Evidence for genetic hitchhiking effect associated with insecticide resistance in Aedes aegypti
Autor(es): Yan G; Chadee D D; Severson D W
Resumo: Information on genetic variation within and between populations is critical for understanding the evolutionary history of mosquito populations and disease epidemiology. Previous studies with Drosophila suggest that genetic variation of selectively neutral loci in a large fraction of genome may be constrained by fixation of advantageous mutations associated with hitchhiking effect. This study examined restriction fragment length polymorphisms of four natural Aedes aegypti mosquito populations from Trinidad and Tobago, at 16 loci. These populations have been subjected to organophosphate (OP) insecticide treatments for more than two decades, while dichlor-diphenyltrichlor (DDT) was the insecticide of choice prior to this period. We predicted that genes closely linked to the OP target loci would exhibit reduced genetic variation as a result of the hitchhiking effect associated with intensive OP insecticide selection. We also predicted that genetic variability of the genes conferring resistance to DDT and loci near the target site would be similar to other unlinked loci. As predicted, reduced genetic variation was found for loci in the general chromosomal region of a putative OP target site, and these loci generally exhibited larger F(ST) values than other random loci. In contrast, the gene conferring resistance to DDT and its linked loci show polymorphisms and genetic differentiation similar to other random loci. The reduced genetic variability and apparent gene deletion in some regions of chromosome 1 likely reflect the hitchhiking effect associated with OP insecticide selection.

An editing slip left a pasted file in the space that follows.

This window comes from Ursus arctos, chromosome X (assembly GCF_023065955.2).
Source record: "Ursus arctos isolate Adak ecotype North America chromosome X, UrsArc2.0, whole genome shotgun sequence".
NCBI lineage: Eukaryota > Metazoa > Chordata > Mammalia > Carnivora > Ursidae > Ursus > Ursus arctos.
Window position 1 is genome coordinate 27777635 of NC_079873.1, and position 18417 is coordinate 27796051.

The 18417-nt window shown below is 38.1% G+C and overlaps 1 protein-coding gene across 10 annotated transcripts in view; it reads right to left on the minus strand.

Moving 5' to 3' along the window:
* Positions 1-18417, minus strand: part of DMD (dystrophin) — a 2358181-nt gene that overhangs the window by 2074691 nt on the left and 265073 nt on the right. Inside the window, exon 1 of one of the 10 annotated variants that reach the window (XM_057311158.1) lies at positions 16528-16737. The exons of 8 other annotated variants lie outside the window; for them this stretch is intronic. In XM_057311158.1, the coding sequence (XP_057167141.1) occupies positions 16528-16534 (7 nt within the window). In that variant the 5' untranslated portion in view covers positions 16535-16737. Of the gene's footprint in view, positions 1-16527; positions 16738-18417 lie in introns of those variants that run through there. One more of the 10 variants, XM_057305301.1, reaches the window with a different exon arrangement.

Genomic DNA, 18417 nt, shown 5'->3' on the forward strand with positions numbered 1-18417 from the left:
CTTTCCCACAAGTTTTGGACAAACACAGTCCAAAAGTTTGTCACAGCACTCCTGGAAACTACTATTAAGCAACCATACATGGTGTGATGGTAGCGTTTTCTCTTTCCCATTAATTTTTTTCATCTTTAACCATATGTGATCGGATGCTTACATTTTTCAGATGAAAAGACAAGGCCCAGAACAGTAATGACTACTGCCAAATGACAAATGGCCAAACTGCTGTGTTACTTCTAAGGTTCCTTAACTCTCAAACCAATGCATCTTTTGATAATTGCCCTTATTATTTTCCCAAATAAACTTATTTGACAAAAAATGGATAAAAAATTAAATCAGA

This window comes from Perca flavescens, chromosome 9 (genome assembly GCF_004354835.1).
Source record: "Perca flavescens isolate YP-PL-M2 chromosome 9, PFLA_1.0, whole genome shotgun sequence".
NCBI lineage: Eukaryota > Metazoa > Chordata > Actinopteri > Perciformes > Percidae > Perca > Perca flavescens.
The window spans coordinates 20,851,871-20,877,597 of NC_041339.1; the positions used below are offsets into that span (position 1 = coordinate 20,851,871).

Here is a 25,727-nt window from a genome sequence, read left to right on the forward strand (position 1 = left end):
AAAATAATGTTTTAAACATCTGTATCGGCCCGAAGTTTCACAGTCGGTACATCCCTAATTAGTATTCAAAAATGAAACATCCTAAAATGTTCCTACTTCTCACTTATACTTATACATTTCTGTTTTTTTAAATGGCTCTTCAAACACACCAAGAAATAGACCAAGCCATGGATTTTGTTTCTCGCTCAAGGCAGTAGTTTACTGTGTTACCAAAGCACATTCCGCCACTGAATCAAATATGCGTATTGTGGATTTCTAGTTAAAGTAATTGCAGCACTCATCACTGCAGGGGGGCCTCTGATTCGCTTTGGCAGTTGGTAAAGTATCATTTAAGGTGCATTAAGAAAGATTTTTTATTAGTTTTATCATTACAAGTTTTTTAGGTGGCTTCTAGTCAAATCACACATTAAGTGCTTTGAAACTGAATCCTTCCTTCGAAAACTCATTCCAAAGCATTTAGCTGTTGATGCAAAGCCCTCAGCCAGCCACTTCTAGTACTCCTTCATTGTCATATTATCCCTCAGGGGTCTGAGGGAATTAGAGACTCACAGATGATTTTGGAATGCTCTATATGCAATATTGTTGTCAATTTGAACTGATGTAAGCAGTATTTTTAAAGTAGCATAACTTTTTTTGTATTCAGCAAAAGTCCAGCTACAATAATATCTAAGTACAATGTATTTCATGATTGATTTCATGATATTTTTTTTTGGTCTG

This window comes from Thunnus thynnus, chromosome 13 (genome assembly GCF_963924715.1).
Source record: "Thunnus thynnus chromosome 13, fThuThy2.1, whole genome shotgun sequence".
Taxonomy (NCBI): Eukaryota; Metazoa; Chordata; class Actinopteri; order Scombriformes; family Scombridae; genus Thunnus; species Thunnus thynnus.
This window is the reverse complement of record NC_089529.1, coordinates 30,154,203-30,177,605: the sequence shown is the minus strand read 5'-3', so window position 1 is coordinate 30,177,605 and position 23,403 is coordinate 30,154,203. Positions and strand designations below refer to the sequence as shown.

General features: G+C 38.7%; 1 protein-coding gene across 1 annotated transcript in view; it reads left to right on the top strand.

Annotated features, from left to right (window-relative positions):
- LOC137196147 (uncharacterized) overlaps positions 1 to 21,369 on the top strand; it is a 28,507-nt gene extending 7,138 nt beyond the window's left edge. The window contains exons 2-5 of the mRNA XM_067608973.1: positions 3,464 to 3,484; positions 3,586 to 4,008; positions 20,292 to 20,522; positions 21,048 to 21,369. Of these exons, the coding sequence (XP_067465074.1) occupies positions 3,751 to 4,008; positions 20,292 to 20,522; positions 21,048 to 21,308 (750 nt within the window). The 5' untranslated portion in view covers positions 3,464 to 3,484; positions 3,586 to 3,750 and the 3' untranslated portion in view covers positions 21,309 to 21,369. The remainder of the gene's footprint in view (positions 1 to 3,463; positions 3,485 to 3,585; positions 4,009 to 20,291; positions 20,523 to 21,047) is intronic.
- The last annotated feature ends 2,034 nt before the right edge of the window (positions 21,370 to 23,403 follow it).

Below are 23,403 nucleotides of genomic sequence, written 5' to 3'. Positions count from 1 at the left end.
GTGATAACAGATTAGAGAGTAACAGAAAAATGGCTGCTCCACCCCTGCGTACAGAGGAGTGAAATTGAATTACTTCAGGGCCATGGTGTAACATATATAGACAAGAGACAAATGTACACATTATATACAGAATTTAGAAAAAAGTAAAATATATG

Imprenta: Genetics, v. 148, n. 2, p. 793-800, 1998
Descritores: Aedes aegypti - Genome ; Aedes aegypti - Pathogenesis ; Aedes aegypti - Epidemiology
Data de publicação: 1998